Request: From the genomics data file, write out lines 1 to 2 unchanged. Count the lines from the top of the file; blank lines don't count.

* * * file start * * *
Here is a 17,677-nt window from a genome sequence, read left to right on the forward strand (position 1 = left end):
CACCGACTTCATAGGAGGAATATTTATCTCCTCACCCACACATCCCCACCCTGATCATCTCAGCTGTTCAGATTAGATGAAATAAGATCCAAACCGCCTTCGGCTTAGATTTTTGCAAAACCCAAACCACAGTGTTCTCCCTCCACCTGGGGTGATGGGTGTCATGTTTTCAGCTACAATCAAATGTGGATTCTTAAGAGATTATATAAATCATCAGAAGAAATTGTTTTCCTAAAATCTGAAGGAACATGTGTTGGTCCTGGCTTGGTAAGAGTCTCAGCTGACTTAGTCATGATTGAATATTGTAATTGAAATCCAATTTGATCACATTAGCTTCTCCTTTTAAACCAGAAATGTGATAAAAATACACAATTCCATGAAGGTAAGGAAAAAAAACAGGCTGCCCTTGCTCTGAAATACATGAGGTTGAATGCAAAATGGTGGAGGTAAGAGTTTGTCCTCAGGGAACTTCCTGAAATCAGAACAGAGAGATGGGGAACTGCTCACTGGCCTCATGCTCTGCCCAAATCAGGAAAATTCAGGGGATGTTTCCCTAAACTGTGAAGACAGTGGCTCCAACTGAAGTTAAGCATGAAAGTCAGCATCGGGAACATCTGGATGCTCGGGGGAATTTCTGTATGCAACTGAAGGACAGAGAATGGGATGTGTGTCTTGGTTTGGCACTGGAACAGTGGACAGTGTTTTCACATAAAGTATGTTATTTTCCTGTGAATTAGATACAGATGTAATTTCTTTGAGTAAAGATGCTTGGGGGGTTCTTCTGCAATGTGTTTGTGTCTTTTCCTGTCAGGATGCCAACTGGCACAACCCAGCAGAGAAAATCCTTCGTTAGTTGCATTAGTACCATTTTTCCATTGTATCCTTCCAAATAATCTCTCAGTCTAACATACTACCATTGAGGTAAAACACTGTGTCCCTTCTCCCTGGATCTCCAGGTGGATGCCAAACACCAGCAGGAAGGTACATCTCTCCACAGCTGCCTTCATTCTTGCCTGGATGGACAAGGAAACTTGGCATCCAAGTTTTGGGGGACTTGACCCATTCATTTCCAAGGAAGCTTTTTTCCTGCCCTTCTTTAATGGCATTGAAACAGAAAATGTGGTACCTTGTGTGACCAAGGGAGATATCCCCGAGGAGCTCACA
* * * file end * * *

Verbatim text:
Here is a 17,677-nt window from a genome sequence, read left to right on the forward strand (position 1 = left end):
CACCGACTTCATAGGAGGAATATTTATCTCCTCACCCACACATCCCCACCCTGATCATCTCAGCTGTTCAGATTAGATGAAATAAGATCCAAACCGCCTTCGGCTTAGATTTTTGCAAAACCCAAACCACAGTGTTCTCCCTCCACCTGGGGTGATGGGTGTCATGTTTTCAGCTACAATCAAATGTGGATTCTTAAGAGATTATATAAATCATCAGAAGAAATTGTTTTCCTAAAATCTGAAGGAACATGTGTTGGTCCTGGCTTGGTAAGAGTCTCAGCTGACTTAGTCATGATTGAATATTGTAATTGAAATCCAATTTGATCACATTAGCTTCTCCTTTTAAACCAGAAATGTGATAAAAATACACAATTCCATGAAGGTAAGGAAAAAAAACAGGCTGCCCTTGCTCTGAAATACATGAGGTTGAATGCAAAATGGTGGAGGTAAGAGTTTGTCCTCAGGGAACTTCCTGAAATCAGAACAGAGAGATGGGGAACTGCTCACTGGCCTCATGCTCTGCCCAAATCAGGAAAATTCAGGGGATGTTTCCCTAAACTGTGAAGACAGTGGCTCCAACTGAAGTTAAGCATGAAAGTCAGCATCGGGAACATCTGGATGCTCGGGGGAATTTCTGTATGCAACTGAAGGACAGAGAATGGGATGTGTGTCTTGGTTTGGCACTGGAACAGTGGACAGTGTTTTCACATAAAGTATGTTATTTTCCTGTGAATTAGATACAGATGTAATTTCTTTGAGTAAAGATGCTTGGGGGGTTCTTCTGCAATGTGTTTGTGTCTTTTCCTGTCAGGATGCCAACTGGCACAACCCAGCAGAGAAAATCCTTCGTTAGTTGCATTAGTACCATTTTTCCATTGTATCCTTCCAAATAATCTCTCAGTCTAACATACTACCATTGAGGTAAAACACTGTGTCCCTTCTCCCTGGATCTCCAGGTGGATGCCAAACACCAGCAGGAAGGTACATCTCTCCACAGCTGCCTTCATTCTTGCCTGGATGGACAAGGAAACTTGGCATCCAAGTTTTGGGGGACTTGACCCATTCATTTCCAAGGAAGCTTTTTTCCTGCCCTTCTTTAATGGCATTGAAACAGAAAATGTGGTACCTTGTGTGACCAAGGGAGATATCCCCGAGGAGCTCACA